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News > Companies
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Kmart boots its president
graphic January 17, 2002: 2:34 p.m. ET

Retailer shakes up management as it continues to seek financing.
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  • Kmart stock tumbles 48% absent news from board -- Jan. 16, 2002
  • Kmart board mulling options -- Jan. 15, 2002
  • Kmart warns, reviewing liquidity -- Jan. 10, 2002
  • Prudential rates Kmart a 'sell' -- Jan. 2, 2002
  • Kmart is on the rebound, but not there yet -- Aug. 22, 2001
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  • CNN/Money: TIPS FROM THE TOP
  • Kmart
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    NEW YORK (CNN/Money) - Beleaguered retailer Kmart Corp. shook up its top management Thursday, saying it continues to review its liquidity and have discussions with lenders amid speculation of a possible Chapter 11 bankruptcy filing and the shuttering of hundreds of stores.

    Kmart (KM: down $0.11 to $1.49, Research, Estimates) said it elected James Adamson non-executive chairman to serve as the principal liaison between the board and senior management. Additionally, Chuck Conaway, who replaced Floyd Hall as CEO in 2000, remains, but Mark Schwartz, the company's president, is "no longer with the company."

    Kmart's shares were down 9 cents to $1.51 in Thursday afternoon trading. The stock is well off its 52-week high of $13.55, set last August.

    A company can be de-listed from the NYSE if its shares fall below $1 for at least 30 days.

    Adamson is the former chairman, president and CEO of Advantica Restaurant Group Inc., operator of the Denny's restaurant chain. He previously served as CEO of Burger King, and held senior positions at Revco Inc. and Target Corp.  (TGT: up $0.64 to $40.30, Research, Estimates)

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    Schwartz is a 16-year Wal-Mart veteran hired by Conaway in September, 2000. He was previously CEO of home improvement chain Hechinger Inc., which went bankrupt.

    Some analysts see the move as a sign that the board is losing patience with the 41-year-old Conaway, who has been criticized for directly engaging in a price war with rival Wal-Mart Stores Inc., the world's biggest retailer, which expects to log $200 billion in sales in 2001, compared with Kmart's $35 billion to $37 billion in annual sales.

    "To go head-to-head with a 10,000-pound gorilla is nonsense. It's like Switzerland declaring war on the United States. That, of course, doesn't work," said Kurt Barnard, president of Barnard's Retail Consulting Group. "Wal-Mart ate Kmart's lunch."

    A company spokesman was not immediately available for comment Thursday.

    Barnard said Conaway gets high marks for initiating cost-cutting improvements at Kmart stores, but he failed to communicate those changes to shoppers.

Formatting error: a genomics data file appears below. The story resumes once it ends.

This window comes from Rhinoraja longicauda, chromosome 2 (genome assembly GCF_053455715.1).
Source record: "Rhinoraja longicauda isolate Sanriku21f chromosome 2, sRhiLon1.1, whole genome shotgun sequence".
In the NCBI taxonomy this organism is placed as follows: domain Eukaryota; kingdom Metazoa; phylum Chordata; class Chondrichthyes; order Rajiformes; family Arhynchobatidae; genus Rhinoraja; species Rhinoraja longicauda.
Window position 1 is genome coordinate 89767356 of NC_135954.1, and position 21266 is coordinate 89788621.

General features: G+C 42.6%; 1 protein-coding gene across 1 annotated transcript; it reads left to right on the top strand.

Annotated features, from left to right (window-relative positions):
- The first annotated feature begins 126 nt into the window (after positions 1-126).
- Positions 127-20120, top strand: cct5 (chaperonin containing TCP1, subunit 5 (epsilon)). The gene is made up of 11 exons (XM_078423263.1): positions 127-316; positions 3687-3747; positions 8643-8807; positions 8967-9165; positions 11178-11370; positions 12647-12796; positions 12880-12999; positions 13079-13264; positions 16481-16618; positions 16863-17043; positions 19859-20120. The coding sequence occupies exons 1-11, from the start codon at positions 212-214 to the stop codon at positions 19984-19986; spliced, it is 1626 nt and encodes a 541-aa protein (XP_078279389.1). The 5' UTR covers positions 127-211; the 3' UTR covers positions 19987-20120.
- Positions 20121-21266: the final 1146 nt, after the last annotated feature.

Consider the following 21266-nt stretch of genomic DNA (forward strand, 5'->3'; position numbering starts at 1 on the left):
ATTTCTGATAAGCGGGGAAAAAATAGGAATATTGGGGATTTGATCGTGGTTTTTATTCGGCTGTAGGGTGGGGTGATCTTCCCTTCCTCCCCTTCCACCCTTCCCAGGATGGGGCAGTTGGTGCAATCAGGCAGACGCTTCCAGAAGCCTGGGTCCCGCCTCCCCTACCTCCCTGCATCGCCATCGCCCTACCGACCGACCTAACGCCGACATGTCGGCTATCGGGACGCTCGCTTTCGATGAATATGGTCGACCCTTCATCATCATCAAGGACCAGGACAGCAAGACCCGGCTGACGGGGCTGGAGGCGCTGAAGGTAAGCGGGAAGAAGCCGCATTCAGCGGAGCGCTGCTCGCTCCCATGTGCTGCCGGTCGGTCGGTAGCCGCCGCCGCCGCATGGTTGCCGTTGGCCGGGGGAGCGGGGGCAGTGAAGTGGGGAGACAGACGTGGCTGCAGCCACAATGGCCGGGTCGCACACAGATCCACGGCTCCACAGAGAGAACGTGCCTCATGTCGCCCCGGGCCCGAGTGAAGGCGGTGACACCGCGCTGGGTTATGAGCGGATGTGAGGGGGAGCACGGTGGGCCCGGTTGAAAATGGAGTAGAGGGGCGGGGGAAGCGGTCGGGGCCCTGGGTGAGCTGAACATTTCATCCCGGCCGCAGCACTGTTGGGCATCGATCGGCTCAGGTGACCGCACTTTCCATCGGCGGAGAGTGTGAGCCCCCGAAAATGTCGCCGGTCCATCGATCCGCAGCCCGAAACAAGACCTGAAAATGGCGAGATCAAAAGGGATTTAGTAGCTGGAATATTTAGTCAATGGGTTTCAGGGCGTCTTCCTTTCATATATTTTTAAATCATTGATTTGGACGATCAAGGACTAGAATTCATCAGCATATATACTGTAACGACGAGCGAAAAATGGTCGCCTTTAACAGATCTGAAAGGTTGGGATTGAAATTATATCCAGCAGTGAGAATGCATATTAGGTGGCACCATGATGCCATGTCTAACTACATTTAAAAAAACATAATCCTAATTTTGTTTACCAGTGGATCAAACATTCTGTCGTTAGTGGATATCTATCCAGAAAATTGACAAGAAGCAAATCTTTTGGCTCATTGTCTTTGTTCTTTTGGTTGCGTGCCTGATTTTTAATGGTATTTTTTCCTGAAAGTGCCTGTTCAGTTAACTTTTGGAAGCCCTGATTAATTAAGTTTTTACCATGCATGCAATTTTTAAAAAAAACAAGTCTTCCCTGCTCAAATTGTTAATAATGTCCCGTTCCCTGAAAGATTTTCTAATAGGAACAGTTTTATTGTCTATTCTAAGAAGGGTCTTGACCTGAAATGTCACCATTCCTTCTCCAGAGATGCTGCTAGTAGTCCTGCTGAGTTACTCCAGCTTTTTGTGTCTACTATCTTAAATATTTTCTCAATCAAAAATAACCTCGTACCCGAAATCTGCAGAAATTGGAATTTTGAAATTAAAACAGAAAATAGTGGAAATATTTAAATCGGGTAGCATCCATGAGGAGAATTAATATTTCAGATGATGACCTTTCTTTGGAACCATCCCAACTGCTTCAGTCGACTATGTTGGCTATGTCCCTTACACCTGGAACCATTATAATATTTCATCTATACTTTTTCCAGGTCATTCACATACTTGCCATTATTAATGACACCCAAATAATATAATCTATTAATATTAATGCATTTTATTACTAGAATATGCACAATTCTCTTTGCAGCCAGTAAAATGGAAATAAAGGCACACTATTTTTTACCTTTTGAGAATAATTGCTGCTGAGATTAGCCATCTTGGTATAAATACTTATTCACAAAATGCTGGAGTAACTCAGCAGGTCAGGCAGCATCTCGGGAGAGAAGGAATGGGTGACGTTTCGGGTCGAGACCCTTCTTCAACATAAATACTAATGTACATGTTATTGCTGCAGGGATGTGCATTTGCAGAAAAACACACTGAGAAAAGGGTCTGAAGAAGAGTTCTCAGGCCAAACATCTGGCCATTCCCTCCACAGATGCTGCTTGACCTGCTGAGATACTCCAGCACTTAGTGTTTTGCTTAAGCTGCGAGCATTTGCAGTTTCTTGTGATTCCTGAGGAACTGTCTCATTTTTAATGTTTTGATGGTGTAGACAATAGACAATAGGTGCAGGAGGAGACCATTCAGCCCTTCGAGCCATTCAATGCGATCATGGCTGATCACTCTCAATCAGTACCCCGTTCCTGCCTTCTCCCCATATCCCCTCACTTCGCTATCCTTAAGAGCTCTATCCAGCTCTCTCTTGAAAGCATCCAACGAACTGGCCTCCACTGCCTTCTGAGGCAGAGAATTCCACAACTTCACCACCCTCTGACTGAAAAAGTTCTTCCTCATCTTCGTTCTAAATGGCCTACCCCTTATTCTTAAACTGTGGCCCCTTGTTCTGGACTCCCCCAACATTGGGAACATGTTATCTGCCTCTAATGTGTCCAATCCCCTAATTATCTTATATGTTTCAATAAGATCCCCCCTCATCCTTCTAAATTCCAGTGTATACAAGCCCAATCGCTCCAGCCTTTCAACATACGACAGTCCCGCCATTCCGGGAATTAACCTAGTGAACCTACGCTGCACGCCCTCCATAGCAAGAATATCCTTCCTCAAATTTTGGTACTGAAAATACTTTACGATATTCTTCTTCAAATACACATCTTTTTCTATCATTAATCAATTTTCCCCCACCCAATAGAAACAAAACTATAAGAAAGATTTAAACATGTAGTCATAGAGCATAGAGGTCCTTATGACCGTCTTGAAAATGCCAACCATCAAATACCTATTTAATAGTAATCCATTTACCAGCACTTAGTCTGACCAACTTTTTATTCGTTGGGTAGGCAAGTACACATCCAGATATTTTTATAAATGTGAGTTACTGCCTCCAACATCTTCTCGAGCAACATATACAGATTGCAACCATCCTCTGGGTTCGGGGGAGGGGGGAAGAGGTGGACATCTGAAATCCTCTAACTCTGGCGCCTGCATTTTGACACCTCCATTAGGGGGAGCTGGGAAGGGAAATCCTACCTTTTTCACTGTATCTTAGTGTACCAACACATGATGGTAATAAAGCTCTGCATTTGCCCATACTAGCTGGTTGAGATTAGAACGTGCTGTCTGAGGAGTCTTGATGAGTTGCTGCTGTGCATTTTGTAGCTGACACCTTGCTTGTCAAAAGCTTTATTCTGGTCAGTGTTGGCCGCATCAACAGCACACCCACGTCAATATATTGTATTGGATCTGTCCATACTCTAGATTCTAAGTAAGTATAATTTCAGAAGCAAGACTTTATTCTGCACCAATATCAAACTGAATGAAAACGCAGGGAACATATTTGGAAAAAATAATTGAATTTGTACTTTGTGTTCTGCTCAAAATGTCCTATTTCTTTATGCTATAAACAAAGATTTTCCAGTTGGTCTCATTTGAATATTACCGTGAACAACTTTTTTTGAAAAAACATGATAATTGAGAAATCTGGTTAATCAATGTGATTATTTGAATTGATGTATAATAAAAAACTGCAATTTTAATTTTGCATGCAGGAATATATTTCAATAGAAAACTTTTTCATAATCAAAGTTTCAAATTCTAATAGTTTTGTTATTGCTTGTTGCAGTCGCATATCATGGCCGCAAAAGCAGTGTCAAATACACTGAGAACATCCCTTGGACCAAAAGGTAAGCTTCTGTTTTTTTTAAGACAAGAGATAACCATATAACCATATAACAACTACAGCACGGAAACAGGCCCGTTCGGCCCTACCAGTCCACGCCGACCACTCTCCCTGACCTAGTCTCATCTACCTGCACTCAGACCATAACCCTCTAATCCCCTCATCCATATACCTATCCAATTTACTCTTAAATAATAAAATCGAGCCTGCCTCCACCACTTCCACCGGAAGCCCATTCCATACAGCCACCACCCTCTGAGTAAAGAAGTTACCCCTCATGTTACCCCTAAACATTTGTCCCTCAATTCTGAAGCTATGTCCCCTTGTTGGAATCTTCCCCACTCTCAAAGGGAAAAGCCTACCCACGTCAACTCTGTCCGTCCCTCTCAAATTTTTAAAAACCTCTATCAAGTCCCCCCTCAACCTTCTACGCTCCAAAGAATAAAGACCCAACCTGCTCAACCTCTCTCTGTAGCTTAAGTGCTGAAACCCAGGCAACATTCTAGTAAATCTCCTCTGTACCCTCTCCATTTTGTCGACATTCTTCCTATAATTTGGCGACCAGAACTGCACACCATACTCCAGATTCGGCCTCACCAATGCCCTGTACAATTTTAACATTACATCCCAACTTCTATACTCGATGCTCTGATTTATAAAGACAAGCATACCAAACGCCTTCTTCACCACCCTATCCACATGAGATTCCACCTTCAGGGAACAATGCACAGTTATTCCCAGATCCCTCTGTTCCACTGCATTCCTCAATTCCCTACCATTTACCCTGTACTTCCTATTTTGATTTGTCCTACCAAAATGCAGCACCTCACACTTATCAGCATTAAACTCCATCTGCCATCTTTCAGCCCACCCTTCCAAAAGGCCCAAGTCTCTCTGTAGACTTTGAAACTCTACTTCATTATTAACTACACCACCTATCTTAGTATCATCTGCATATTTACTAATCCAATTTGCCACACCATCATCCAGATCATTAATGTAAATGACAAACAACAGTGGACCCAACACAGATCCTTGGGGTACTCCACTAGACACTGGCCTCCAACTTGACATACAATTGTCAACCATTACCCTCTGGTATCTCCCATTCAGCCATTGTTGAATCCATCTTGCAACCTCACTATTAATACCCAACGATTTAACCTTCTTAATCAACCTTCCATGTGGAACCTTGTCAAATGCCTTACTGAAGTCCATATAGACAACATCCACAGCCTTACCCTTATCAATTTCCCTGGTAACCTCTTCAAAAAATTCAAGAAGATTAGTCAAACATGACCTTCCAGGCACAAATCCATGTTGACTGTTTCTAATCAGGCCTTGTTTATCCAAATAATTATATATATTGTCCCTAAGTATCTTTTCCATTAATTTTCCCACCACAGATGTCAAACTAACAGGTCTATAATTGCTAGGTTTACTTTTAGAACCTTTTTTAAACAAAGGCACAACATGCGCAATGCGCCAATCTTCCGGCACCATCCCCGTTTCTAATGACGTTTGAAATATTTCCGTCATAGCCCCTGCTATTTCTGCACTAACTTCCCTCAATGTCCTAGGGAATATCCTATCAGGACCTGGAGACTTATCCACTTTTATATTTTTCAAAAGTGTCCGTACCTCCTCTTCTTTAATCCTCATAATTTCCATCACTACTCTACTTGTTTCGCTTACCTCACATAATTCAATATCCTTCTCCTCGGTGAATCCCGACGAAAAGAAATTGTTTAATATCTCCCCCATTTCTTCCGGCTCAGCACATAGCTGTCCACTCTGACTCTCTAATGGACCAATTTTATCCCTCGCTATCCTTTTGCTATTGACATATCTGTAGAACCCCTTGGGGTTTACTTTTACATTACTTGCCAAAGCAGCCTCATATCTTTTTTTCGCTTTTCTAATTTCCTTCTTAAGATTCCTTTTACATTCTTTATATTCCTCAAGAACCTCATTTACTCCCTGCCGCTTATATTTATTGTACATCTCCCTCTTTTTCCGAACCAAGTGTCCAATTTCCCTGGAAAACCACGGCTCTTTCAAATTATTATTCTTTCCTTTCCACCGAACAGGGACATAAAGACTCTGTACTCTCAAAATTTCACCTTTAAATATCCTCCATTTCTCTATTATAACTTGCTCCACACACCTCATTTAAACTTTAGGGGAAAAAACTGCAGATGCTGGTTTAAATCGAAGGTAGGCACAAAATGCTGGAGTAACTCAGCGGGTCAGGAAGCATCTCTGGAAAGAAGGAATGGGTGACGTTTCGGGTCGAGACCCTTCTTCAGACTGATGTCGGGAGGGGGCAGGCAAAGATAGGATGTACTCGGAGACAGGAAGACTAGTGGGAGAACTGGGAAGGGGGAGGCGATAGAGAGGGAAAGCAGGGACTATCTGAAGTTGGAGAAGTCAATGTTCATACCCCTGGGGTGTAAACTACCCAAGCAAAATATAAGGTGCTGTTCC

"He improved the looks of the stores, installed controls, systems which needed to be installed ... but he failed completely in communicating all these successes to you, me and 270 million other Americans -- that Kmart is a much better place to shop."

    The announcement is the first word out of Kmart since the board convened a meeting Monday as its ratings were slashed to junk status and its stock posted double-digit percentage declines to trade below $2. The company is struggling to pay off $1.6 billion in debt as it grapples with fierce competition from Wal-Mart Stores Inc. (WMT: up $0.90 to $56.89, Research, Estimates).

    "We appreciated the loyalty Kmart has received from our customers and the continuing support shown by many of our vendors and other business partners," Conaway said in a statement.

    Check retail stocks here

    Some analysts think Kmart is close to a deal to refinance part of its debt. New financing will likely be tied to a voluntary Chapter 11 bankruptcy filing, giving the company time to pay off creditors as it attempts to get back on its feet.

    "There's no question that Kmart is in deep trouble, and how that trouble is going to resolve itself remains to be seen," Barnard said.

    Kmart was dropped from the broad Standard & Poor's 500 stock index Wednesday. S&P also cut Kmart's ratings to low junk grades, its second downgrade this week, and faulted management for a "lack of communication" about plans to invigorate its business.

    Moody's Investors Service cut its rating on Kmart's senior unsecured debt Wednesday. graphic

      RELATED STORIES

    Kmart stock tumbles 48% absent news from board -- Jan. 16, 2002

    Kmart board mulling options -- Jan. 15, 2002

    Kmart warns, reviewing liquidity -- Jan. 10, 2002

    Prudential rates Kmart a 'sell' -- Jan. 2, 2002

    Kmart is on the rebound, but not there yet -- Aug. 22, 2001

      RELATED LINKS

    CNN/Money: TIPS FROM THE TOP

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